There were some notable gifts which where given with the utmost thought

  • My first primary school teacher bought Little Miss a Hungry Caterpillar cup, bowl, plate, spoon, fork and knife set.  At the time it seemed bizarre, for such a tiny baby.  Now it seems the most sensible present, and is very much loved.  It has been used at various weddings for Little Miss to eat from, as it's such a nice set.

  • A very good friend from University made us a hamper.  He sent gifts for Little Miss, clothes which fitted her a year later; sweets, chocolates, fruit tea and treats for me (and daddy).  The thought which went into this was greatly appreciated.
  • My sister cooked homemade shortbread, perfect for a SCBU mummy on the go.  A taste of home.
  • My Nana's church crocheted Little Miss a blanket.  I love handmade bits, and this is used frequently.
  • My MIL bought Little Miss a fleece blanket from Primark.  It cost very little, but was so soft.  And everytime it becomes too old, and not soft enough, I run out and buy another!
  • My mother knitted, like her life depended on it, and soon enough Little Miss had a whole wardrobe which fit her, and was in lovely colours.
I've been trying to add to this list of great presents and have come up with

  • A childs china cup.  We had these as children, they'd be good as Christening presents too.  Ones with Peter Rabbit, or Thomas the Tank Engine on.
  • A homemade 'taggie'.  A small square blanket with ribbon 'tags' on it.
  • Home knitting, there are lovely patterns for knitting hats and blankets amongst other items.
  • Soft leather shoes like these ones

How about you?  What was your favoured items you were given?  What would you like to have been given?

Friday, 13 April 2012

Health and Safety

In the short time I've worked at the NHS I've nearly slipped over twice.  Both accidents.  Both incidents treated in completely different ways by my colleagues.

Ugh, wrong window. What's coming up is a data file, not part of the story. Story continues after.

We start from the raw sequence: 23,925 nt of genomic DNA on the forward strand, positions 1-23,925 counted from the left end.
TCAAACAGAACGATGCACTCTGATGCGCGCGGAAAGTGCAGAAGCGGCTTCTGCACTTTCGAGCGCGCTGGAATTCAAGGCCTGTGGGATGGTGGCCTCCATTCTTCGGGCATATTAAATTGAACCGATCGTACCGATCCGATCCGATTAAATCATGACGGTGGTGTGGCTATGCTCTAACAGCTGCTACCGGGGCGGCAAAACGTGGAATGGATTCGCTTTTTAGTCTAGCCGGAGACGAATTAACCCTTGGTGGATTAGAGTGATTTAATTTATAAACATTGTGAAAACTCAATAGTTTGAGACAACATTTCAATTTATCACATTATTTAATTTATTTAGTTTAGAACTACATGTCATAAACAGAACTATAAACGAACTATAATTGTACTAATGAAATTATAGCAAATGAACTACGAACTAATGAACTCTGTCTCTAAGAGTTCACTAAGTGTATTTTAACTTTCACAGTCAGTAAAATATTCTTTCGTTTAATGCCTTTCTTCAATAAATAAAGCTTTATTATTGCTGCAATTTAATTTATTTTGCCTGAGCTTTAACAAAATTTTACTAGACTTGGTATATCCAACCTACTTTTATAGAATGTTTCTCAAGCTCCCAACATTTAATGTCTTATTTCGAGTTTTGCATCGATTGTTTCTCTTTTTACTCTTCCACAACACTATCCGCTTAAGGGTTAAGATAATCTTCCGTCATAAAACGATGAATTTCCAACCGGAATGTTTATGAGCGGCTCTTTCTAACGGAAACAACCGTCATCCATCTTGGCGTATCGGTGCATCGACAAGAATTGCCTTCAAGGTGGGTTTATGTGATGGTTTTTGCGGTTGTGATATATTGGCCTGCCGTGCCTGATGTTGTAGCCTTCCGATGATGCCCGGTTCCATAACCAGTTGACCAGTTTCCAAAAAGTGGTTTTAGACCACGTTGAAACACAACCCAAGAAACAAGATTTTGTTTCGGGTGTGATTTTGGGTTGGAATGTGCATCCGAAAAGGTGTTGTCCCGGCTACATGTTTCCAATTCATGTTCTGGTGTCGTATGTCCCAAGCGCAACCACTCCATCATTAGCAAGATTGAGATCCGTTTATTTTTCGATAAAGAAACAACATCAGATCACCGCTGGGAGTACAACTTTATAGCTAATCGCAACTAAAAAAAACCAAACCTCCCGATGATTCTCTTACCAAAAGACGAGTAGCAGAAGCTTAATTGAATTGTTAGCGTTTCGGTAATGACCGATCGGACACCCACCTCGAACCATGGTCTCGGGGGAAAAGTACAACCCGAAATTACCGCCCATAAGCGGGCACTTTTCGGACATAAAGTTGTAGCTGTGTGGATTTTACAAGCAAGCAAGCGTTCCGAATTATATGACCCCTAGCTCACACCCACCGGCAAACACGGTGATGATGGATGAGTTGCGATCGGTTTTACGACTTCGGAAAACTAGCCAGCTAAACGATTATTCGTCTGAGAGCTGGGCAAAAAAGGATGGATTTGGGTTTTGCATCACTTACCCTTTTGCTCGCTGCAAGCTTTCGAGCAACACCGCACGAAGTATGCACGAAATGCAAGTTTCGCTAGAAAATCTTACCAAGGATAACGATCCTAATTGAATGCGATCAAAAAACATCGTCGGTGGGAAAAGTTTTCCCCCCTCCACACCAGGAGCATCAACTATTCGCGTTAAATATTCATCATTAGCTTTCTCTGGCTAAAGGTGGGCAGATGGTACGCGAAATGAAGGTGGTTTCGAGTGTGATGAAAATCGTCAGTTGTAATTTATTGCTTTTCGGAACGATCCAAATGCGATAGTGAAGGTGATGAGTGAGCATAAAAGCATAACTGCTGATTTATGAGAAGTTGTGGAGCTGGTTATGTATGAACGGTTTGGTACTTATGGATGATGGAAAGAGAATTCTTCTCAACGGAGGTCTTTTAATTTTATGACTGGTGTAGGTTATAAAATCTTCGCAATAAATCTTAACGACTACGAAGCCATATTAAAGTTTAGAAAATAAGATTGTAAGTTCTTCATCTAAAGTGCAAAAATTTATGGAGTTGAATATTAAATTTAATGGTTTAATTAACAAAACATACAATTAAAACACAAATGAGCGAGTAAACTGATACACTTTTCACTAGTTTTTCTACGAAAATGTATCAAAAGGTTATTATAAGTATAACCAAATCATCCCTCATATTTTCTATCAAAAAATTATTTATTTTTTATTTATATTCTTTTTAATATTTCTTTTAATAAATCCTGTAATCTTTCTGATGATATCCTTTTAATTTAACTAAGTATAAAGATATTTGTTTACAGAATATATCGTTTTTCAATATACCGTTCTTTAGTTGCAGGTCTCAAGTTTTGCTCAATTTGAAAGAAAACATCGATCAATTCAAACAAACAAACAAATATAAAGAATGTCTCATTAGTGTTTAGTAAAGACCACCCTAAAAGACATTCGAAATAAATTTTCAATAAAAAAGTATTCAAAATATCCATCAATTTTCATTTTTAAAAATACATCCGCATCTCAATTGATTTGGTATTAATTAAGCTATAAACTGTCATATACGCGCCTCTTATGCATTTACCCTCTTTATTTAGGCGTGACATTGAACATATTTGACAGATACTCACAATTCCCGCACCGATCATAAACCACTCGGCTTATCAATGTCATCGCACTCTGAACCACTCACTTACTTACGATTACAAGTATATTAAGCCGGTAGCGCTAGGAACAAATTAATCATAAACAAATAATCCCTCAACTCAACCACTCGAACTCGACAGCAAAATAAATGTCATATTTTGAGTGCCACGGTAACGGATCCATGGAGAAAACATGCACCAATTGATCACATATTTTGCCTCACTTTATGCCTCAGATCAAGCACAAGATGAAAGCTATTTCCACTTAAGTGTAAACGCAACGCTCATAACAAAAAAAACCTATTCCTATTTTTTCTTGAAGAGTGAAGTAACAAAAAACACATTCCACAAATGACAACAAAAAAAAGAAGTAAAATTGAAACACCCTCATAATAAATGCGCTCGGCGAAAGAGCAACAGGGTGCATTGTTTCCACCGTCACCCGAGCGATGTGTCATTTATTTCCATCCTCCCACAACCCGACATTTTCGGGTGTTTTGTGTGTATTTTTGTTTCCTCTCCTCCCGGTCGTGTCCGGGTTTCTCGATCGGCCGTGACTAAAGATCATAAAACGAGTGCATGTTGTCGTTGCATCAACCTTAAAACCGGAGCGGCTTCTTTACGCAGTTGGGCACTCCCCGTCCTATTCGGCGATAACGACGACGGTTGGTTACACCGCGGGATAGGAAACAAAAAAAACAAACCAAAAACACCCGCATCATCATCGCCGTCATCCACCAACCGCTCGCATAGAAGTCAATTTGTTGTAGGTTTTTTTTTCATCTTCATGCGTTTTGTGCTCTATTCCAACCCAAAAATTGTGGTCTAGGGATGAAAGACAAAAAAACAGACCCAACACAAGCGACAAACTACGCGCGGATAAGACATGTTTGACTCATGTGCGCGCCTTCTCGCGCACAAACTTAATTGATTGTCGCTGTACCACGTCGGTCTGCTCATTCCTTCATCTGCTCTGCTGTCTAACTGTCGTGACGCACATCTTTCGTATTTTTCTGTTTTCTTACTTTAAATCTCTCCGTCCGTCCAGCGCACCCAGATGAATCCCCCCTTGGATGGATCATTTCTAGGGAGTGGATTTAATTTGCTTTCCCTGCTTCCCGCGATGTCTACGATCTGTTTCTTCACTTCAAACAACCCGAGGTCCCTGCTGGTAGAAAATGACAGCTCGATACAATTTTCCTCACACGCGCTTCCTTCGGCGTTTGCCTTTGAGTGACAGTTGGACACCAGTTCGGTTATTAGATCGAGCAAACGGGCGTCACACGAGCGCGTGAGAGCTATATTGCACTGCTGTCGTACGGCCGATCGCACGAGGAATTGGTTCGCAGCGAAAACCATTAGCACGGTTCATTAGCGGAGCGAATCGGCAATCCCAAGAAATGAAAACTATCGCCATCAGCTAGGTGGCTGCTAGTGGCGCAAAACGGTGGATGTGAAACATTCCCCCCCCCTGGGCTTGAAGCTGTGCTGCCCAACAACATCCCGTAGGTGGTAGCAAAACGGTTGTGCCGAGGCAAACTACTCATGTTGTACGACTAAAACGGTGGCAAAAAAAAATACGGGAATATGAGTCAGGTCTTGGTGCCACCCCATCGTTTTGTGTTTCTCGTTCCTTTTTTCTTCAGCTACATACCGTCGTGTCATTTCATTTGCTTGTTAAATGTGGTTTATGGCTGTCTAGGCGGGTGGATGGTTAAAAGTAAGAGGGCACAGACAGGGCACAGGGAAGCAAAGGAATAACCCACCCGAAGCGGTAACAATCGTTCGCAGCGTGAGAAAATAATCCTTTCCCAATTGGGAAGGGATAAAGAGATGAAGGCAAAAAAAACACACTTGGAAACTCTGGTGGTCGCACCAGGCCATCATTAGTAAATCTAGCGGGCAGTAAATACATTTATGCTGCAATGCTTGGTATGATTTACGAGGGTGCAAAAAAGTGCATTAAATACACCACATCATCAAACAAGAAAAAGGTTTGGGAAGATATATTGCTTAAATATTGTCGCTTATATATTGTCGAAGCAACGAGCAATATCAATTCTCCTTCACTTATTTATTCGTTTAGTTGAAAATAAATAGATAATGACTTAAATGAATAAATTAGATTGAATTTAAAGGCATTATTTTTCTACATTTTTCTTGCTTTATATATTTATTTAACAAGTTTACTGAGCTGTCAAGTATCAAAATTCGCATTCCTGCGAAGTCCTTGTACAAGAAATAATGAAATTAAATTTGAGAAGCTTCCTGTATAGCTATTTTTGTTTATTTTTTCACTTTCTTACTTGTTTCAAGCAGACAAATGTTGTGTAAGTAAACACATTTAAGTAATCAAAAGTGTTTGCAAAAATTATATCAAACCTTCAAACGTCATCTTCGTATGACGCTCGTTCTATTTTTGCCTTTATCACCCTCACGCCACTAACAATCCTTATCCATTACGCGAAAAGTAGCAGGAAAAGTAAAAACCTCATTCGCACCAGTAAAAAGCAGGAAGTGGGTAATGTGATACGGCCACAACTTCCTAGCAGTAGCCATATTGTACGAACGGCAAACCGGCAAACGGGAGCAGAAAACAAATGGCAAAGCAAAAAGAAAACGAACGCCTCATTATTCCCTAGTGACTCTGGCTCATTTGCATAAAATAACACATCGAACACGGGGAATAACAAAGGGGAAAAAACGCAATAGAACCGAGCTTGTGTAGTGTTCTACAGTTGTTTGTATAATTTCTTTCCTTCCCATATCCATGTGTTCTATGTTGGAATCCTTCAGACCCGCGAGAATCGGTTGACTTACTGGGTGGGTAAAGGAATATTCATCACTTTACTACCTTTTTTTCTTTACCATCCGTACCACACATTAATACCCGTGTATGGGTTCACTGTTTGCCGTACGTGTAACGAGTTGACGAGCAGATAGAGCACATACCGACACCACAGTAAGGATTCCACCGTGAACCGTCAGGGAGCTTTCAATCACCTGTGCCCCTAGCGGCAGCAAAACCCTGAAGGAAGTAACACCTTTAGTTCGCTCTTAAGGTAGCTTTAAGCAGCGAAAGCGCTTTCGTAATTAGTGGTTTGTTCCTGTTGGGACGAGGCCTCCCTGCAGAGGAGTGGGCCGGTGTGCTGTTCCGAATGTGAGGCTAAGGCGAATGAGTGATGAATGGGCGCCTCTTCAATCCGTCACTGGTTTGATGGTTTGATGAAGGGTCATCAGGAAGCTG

As a doctor, I don't have a clue where wards keep their cleaning equipment.  Maybe I should, but I don't.  Or who to contact if there are spills on the floor.

As a employee to the NHS, it is just as much my job to ensure that there are no health and safety problems for the patients, their visitors and my colleagues.

The first time I slipped, I was attending to a very sick patient.  His catheter bag had left urine on the floor.  I saved myself on the end of his bed, pulling my wrist.  I didn't have time for sorting me out, it was the middle of the night shift.  I duely let the staff know there was a hazard on that size of the bed, and asked someone to grab something to make it less slippy.  I think some sheets arrived, to give more 'grip' to the floor and soak some up.

The second time I slipped, I was was also attending to a sick patient.  But this time it wasn't an emergency.  Again I saved myself by grabbing the end of his bed, again I pulled my wrist (the same one), and also my shoulder this time.  I immediately found a nurse to ask where I could organise getting it mopped up appropriately.  She refused to stop her drug round, or give me information on who to contact, or where I could find equipment.  She would sort it 'later'.  I found some paper towels, and gloves and mopped it up.  There was no concern for my health.

Many of our patients are elderly, infirm; their visitors too.  I honestly believe that it's our duty to protect them.  For me, a slip meant slightly pulled ligaments.  For the elderly this could mean a fractured hip.  It is up to all of us within the NHS, as well as the visiting public, to ensure that health and safety hazards are sorted in a timely manner.  In this fashion, I will continue donning my gloves and grabbing paper towels, where others seem reluctant to help.  I will continue picking up the small bits of litter which clutter our corridors and stairs.  And, I will continue to look out for the health of everyone, who may use our hospitals, whatever their reasons.

Thursday, 12 April 2012

A new trick on an old phone

I recently rediscovered that my phone had the internet on it.  I'd known this all along, but some 4 years ago when I got this phone I remember the internet being expensive.  I was a student.  I couldn't afford this technology, this luxury.

This past two years I've had free internet service on my contract.  It was only a very short time ago that I thought about this, that talking about how appalling my mothers phone is for 'surfing the net', and then I phone could do this.

With very little battery I checked if there was a local Dunelm Mill, and found instructions as to how to get there on google.  I 'facebooked' about my little discovery, and checked later for updates.

I then tried to find 'apps' which may work on my phone.  I was horrified that in this day and age of computers, phones and apps, that I'd have to pay at least £1 and up to £5 for a simple game, or other app.